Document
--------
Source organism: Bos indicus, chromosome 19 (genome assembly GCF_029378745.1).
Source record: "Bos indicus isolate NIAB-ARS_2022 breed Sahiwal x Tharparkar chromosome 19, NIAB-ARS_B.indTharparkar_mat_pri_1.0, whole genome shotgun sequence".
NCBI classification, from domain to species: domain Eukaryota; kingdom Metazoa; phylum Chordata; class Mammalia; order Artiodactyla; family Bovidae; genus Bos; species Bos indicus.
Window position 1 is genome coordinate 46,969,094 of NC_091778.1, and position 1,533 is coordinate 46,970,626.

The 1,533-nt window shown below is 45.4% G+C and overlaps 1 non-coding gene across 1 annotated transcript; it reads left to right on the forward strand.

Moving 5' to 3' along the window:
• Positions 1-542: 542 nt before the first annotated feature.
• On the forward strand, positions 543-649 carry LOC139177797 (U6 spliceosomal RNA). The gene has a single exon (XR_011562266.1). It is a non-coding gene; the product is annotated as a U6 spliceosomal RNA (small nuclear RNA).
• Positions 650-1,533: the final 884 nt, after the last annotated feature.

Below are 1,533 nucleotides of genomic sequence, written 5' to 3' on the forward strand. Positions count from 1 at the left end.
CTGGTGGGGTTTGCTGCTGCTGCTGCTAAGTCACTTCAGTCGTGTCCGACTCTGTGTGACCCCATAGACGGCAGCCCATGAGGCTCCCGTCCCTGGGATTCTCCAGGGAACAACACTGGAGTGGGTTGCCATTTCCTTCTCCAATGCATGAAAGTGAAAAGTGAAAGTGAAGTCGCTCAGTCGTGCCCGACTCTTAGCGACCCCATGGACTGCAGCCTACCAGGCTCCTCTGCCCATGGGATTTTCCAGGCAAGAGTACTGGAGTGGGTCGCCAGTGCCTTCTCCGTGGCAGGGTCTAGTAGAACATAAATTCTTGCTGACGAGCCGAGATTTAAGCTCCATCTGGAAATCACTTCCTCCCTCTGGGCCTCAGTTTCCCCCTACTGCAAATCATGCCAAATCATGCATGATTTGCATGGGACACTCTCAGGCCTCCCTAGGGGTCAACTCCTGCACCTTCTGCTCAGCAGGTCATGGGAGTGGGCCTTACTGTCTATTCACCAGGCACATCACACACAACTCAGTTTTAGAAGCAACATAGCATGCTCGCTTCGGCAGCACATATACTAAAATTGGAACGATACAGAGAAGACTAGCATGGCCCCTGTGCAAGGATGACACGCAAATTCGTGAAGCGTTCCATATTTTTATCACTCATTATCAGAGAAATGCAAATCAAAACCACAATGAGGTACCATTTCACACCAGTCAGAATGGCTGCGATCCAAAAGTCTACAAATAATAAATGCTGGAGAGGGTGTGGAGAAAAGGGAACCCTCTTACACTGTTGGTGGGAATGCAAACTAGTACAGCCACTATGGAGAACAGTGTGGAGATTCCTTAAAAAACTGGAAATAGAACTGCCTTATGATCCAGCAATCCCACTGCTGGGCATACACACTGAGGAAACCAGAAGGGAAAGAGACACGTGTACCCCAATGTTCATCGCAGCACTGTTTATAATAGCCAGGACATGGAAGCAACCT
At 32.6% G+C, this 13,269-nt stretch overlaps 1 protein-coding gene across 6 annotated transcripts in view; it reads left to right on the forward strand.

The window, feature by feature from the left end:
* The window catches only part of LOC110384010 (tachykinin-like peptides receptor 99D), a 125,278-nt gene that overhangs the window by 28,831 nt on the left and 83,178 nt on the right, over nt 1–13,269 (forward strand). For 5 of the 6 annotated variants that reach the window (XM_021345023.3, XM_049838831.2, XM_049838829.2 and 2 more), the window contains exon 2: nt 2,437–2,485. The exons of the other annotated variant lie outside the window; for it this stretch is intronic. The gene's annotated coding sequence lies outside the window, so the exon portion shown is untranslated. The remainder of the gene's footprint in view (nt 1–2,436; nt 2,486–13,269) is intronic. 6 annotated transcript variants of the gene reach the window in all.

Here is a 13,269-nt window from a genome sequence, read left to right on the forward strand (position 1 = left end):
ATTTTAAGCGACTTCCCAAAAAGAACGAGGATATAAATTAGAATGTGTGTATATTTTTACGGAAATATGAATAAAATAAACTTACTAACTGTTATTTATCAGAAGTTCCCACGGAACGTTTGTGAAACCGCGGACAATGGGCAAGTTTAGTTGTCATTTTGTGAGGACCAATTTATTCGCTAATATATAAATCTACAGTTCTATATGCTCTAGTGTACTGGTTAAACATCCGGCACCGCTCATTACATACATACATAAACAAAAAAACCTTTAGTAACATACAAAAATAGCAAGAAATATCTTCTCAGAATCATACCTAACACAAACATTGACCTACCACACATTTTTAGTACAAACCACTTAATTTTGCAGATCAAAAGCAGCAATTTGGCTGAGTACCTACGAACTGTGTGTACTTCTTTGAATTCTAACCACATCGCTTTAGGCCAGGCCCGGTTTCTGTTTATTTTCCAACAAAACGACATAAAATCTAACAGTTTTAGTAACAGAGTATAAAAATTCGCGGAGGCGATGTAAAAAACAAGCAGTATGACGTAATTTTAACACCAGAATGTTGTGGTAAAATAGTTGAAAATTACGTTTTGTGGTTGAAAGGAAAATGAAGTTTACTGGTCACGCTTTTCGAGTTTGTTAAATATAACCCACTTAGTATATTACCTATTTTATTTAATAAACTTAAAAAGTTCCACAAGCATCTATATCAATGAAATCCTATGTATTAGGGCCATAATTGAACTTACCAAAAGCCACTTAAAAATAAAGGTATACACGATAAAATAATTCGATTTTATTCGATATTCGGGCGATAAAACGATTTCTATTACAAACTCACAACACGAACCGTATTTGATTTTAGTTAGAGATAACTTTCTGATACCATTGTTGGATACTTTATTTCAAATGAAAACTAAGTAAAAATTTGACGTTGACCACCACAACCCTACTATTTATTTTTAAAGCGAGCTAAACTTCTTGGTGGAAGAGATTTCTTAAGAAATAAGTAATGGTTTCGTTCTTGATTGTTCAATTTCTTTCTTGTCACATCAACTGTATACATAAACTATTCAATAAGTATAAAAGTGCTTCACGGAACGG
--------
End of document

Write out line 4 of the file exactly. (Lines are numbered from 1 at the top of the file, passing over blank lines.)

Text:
Window position 1 is genome coordinate 46,969,094 of NC_091778.1, and position 1,533 is coordinate 46,970,626.